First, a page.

Measure Twice, Cut Once (Part One)

Alright, I’ve got my idea. I need to start writing the first draft, begin the first few sketches of the artwork…

When I was growing up, I got roped into a lot of building project with my dad. Whether it was barns or hog gates, there was one universal rule: MEASURE TWICE, CUT ONCE.

Before we cut our teeth on our first story, we need to do some research and answer some questions.

Self-Published or Traditional Publication?

For the purpose of this project (equipping storytellers to tell stories from start-to-finish), we are going the self-published route. Wait! Don’t leave just yet if you had your heart set on traditional publication. We are going to create a self-published book that is also traditional publication friendly.*

Where to Get it Printed?

There are numerous options (KDP, IngramSpark, Ninja Printing, etc) but I am going to give my recommendation, based off of previous projects. I’ve had two books printed; one through KDP (Kindle Digital Publishing, formerly CreateSpace) and one through Blurb.

While both are viable options, I am going to recommend Blurb for the quality and ease of use. Depending on the type of artwork and length of story you produce, it might be more expensive, but it will make your first experience of taking a story from start-to-finish much more enjoyable.

Which Format?

While Blurb is definitely one of the easier sites to navigate, there are still a bunch of options to choose from. If you search “children’s book” on their site, they will point you to the photo book format. You’ll then see a bunch of options for sizes, paper quality, B/W or Color, hardcover, etc.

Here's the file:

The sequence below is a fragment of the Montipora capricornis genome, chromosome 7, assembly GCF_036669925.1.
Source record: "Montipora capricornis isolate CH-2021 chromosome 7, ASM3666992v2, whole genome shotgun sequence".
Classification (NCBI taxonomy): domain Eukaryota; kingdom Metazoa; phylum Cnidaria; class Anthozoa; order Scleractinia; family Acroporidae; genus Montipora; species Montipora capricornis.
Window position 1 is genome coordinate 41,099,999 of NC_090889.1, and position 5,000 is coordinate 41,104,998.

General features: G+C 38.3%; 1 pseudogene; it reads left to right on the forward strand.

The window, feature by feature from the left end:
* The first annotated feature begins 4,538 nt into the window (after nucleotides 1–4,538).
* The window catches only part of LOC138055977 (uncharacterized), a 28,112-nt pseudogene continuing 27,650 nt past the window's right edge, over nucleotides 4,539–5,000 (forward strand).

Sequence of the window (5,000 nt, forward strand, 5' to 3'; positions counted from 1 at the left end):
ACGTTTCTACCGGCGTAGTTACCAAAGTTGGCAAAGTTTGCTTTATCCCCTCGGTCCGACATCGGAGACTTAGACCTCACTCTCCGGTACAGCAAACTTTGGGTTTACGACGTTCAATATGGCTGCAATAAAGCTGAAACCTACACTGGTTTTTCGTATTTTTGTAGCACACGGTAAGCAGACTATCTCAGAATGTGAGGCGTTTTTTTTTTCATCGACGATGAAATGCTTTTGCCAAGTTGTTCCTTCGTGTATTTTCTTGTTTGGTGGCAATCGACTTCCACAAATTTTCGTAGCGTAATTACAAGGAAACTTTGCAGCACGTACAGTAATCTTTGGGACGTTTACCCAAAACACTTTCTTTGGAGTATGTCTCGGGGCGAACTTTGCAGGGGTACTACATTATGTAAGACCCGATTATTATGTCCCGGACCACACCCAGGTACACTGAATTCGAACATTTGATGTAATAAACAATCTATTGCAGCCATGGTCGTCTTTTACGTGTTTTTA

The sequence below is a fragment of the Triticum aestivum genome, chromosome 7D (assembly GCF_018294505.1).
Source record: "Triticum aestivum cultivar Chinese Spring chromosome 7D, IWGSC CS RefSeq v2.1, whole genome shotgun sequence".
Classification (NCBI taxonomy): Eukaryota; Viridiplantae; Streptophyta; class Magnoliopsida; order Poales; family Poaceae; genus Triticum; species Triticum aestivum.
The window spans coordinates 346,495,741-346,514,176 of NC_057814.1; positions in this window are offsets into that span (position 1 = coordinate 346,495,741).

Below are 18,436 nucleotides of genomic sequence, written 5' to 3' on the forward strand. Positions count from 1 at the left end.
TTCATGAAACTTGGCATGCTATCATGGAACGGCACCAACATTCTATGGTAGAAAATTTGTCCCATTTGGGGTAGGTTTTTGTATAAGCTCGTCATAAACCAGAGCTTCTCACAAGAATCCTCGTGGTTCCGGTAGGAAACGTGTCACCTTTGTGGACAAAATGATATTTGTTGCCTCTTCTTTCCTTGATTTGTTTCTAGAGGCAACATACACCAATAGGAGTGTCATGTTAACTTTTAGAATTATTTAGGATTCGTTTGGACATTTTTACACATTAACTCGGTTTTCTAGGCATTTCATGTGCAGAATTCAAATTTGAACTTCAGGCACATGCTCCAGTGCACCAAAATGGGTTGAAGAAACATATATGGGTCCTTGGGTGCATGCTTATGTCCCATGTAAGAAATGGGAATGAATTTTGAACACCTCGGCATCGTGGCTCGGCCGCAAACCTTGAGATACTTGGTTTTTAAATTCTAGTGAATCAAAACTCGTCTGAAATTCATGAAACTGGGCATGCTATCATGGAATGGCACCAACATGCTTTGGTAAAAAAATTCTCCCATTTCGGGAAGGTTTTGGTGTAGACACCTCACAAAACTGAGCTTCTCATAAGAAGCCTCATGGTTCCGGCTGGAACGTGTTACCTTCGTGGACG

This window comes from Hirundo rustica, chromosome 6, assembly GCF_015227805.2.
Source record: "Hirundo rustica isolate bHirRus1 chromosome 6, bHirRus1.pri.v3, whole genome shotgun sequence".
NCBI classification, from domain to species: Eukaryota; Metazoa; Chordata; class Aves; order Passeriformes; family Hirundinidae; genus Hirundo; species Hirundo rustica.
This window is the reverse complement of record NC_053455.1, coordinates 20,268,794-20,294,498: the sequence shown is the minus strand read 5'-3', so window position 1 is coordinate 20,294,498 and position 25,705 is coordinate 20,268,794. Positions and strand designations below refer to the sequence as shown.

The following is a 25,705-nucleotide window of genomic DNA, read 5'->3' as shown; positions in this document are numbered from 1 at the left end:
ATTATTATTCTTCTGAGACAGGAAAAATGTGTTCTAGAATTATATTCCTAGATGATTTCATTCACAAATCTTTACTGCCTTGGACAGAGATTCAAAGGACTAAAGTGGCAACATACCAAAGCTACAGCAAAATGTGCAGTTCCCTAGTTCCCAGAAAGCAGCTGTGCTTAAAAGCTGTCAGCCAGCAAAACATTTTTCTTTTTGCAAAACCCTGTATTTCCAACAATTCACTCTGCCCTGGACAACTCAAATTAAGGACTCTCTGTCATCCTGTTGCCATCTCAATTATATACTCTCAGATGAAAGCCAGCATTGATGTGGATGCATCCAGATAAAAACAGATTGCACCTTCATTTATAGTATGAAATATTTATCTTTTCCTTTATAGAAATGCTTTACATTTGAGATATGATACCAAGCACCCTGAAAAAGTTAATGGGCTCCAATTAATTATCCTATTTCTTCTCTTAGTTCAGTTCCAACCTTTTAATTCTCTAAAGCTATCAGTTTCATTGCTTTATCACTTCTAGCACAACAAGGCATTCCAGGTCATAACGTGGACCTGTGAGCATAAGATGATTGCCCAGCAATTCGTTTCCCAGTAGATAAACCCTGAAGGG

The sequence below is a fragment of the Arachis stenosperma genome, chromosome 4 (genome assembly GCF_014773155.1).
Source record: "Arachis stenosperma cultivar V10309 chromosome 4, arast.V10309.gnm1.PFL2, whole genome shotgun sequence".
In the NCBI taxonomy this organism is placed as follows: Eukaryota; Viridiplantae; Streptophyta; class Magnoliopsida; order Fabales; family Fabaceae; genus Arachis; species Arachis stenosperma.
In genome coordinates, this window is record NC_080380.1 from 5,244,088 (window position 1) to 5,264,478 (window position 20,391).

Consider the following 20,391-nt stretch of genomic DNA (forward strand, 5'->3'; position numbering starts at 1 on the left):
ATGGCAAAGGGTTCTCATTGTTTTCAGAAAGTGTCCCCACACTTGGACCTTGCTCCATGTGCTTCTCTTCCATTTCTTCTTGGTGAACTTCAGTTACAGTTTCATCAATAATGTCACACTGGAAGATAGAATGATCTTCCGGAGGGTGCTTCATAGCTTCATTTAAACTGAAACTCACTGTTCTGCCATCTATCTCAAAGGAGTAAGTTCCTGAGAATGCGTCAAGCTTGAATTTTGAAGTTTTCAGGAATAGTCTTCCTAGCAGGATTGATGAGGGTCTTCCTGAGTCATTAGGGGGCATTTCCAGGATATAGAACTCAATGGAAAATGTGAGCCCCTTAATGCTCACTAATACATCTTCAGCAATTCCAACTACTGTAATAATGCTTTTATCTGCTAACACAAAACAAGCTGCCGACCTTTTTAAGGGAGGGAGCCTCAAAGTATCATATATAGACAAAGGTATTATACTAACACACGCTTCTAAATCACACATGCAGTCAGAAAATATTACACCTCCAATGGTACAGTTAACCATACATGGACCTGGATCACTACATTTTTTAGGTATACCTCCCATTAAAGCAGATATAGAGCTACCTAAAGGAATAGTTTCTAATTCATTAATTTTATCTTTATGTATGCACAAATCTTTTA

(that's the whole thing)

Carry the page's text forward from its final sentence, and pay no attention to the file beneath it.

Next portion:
What you’ll soon discover as you wade through the options is that you will soon find your book costing anywhere from $15-22 per book (and that’s for only 20 pages). However, if you look at their Trade Book options, you’ll find that you can print a similar quality book (albeit slightly different sizes) for $5-10 per book.

Now, you might have NO desire to sell your book. You might want to bring your story to life in a single, solitary volume. If that’s you, then choose whichever format does that best. If, however, your goal is to at least print more than one copy to distribute, then Trade Books is your best bet.

Here are some examples from Blurb’s site:


For Lightbringer, I am going to do an 8x10 Softcover Trade Book in Standard Black & White. This works for the story I am telling (Light VS Dark), as well as making the production cost relatively low. The 8x10 format, while not ideal (I’d prefer 10x8 for the traditional children’s book look) is a small concession to make it easier to get the story into peoples’ hands.

How do I Set My Book Up?

This is another place where Blurb** is fantastic. They give you several flexible and easy-to-use options for setup.

  • Bookwright: This is Blurb’s proprietary software for book creation. Simply download to your Mac or PC, and choose your options for the format of your book. Bookwright does the rest, setting up the correct bleed, trim, and other print jargon that sounds scary.

  • Adobe InDesign Plug-In: This is for the advanced creative person with a background in graphic design or print publication. This plug-in allows you to get the InDesign file formatted and prepped for Blurb, but let you do all the design work in Adobe. This will be where I will format the text and drop in images for Lightbringer.

Whew! As boring and tedious as that all can be (and I even spared you the research of various publishing options, software options, etc), I promise it will make the process of getting your story printed so much easier!

In the next post, we’ll talk about standards in children’s book publication, and how we should strive to adhere to those standards, while also embracing some of the freedoms that come with self-publishing.

*While we can format our book to a universal print standard, and even stick to page count/word count, it is still up to a literary agent/publisher to take a chance on your story. So, while we are going to make a book that emulates all the best practices of traditional publishing, I can’t promise that doing that will ensure it gets published traditionally.

**I realize with my blatant endorsement of Blurb, some might think I have a vested interest in getting you to print your book through them. I want to make it clear that I am not endorsed by or receive compensation from Blurb for my endorsement; I only recommend them because I use them and believe them to be the best option for this type of project.